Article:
- Centurion Member
- Posts: 144
- Joined: Sat Jul 12, 2014 7:38 am
- Location: Atlanta, GA
I think that the first thing to understand is the separation of power amongst the entities with which you're dealing:
- Best Buy (retailer)
- Some credit company which has contracted with Best Buy to offer a store card
- The manufacturer
Forget about your Best Buy credit card for a moment...
Best Buy sold you a TV. It's that simple. With most retailers, not all, mind you, you have 30 days with which you can return the item as long as it's obvious you haven't damaged it. If you're TV isn't turning on and it's within the last 30 days then they'd just swap it for you. If you're trying to return a TV that has mud oozing out of it then they're going to say, "No." (for example, if you accidentally dropped your TV in a lake). That's pretty much where it stops: They sell you something and 30 days. You may be able to convince a manager to allow you to return it on the 31st or 32nd day but that's the manager being generous.
Some credit card company lent you the money to buy this TV. They want you to pay back the money, with interest (or if it's a 0% Interest deal they just want you to pay back the money and are hoping/betting that you'll miss that last payment or somehow screw it up so that they can charge you 24.99% interest since the day of your purchase). They don't care about the TV. They don't really care about Best Buy. They care about loaning you money and then making money from that loan. That's where it ends.
Some credit card companies (not your store-issue cards) offer various levels of buyer's protection but all that really means is that a fourth party gets involved which is an insurance company. The credit card company passes you off to the contracted insurance company which then has you fill out a bunch of paperwork to prove your case. They then will either arrange a replacement or refund the money to you for the broken/damaged item and you of course have to send it back because they're buying it back from you.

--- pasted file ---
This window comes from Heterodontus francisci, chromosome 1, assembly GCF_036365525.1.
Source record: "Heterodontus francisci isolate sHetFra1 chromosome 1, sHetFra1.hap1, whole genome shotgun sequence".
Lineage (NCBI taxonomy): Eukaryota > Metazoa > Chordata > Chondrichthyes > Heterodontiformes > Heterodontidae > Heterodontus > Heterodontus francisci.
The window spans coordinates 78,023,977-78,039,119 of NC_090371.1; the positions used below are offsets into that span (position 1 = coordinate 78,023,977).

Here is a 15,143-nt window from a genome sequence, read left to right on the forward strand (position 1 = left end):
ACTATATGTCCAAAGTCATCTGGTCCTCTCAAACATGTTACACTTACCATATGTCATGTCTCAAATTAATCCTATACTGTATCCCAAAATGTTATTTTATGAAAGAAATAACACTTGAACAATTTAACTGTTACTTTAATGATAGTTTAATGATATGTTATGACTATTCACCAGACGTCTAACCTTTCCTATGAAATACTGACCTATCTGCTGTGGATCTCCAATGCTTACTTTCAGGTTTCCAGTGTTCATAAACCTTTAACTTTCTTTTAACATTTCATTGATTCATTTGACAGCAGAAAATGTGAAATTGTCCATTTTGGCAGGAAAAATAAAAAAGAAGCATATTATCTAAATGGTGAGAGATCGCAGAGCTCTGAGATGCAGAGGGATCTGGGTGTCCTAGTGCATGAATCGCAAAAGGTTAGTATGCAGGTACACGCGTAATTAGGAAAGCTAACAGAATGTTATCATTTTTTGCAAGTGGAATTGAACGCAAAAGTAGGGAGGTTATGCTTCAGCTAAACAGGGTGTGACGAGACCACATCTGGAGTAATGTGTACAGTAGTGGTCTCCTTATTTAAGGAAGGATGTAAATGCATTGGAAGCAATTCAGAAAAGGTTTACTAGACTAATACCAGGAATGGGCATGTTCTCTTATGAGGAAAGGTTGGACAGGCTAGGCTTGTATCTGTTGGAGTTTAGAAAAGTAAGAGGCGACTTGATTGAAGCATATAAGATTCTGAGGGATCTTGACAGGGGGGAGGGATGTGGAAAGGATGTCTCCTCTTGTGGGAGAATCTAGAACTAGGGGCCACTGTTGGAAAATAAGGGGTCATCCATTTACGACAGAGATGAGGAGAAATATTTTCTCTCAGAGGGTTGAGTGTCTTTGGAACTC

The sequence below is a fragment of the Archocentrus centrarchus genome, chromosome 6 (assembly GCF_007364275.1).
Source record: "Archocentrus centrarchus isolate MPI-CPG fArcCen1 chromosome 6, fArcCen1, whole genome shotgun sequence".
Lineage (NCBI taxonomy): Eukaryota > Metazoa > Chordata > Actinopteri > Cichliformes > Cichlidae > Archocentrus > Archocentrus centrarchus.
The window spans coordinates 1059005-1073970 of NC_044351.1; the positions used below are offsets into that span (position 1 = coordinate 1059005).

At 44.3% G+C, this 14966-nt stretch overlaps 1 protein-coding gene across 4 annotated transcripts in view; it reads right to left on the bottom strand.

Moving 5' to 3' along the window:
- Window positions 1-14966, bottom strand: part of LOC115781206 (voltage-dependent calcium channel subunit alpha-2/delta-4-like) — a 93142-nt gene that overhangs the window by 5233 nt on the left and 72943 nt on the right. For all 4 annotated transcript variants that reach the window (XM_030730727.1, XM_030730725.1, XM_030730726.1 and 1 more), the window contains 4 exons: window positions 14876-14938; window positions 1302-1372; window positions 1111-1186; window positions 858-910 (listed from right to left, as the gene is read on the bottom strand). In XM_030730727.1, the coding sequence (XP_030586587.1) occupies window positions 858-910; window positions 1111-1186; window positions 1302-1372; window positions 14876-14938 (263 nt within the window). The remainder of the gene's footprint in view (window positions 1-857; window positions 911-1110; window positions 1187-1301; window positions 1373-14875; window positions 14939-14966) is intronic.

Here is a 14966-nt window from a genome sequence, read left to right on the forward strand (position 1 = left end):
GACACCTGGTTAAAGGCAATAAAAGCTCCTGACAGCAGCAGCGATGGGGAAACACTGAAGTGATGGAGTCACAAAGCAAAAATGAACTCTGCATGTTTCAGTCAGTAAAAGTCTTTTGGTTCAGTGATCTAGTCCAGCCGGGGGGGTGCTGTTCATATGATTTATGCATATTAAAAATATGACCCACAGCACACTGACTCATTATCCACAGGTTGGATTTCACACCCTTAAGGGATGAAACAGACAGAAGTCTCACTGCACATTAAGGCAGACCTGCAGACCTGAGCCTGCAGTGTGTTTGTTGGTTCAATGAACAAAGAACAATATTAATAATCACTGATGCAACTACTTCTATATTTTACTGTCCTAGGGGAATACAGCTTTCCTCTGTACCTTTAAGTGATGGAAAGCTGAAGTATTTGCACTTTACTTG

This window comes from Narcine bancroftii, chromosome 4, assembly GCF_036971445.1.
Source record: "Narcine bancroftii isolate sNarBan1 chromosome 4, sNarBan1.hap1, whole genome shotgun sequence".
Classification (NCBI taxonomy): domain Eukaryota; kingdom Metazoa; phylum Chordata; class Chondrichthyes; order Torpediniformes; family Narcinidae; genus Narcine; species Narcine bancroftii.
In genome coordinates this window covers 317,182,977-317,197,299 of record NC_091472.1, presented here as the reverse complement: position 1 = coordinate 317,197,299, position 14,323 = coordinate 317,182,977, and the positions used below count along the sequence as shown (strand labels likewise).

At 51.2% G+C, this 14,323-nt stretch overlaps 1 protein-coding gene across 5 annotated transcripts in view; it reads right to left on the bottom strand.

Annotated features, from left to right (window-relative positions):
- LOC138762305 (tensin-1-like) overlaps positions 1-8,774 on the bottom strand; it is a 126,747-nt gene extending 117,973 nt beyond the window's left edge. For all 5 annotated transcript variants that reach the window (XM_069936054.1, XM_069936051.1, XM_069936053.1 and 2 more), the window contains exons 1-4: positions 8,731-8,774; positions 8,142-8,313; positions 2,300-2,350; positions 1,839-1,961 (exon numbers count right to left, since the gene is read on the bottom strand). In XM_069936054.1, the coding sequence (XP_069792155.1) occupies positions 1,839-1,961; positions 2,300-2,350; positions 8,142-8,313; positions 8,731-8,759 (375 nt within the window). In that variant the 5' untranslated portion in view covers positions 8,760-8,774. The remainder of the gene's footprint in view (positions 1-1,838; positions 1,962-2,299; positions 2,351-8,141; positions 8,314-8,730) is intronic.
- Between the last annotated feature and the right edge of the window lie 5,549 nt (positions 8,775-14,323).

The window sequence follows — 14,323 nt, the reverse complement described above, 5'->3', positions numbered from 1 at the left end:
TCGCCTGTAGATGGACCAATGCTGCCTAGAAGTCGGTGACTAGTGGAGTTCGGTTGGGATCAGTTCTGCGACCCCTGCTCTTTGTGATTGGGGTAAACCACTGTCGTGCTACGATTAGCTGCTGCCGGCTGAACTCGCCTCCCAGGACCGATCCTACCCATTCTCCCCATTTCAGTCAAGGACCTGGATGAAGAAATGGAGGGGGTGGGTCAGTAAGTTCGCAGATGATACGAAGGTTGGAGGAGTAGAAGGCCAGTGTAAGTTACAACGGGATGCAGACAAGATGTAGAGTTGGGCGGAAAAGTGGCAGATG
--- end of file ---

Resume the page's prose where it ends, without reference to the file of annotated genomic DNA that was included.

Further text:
The manufacturer typically steps in past the 30-day period and through the limits of the warranty. It has to be some kind of legitimate defect (not saying yours wasn't). Again, mud oozing out of a TV or some sign where you've obviously taken it apart and tinkered. Other than that, they'll generally repair or replace the item for you and, typically, extend some kind of limited extended warranty. For example, if your TV crapped out and you finally got your, most likely, refurbished TV from them and you're outside the original 90-day warranty, but within some other reasonable period (it gets a little grey here) they'll (typically) still help you out if it breaks again. The manufacturer wants a happy customer and will generally try to make things right (120 days and you have a problem and they'll help you, 10 years out, not so much) and sometimes, if the problem is persistent, then they'll just buy the item back from you and arrange shipping.
If you confuse these different entities it'll probably make you getting a resolution a lot harder.
The only exception I can really think of with all of this is Sears (old, profitable Sears). They had enough cash to where they ran their own credit dept. You could take your 3 year old shoes back to them and say, "These wore out before I expected them to," and they'd just hand you new shoes off of the rack (I think that all ended around the late 1970s or early 1980s). I think that if you were even talking to their credit department about some similar issue that they may even try to help out with that. That's Sears and that's in the past, though.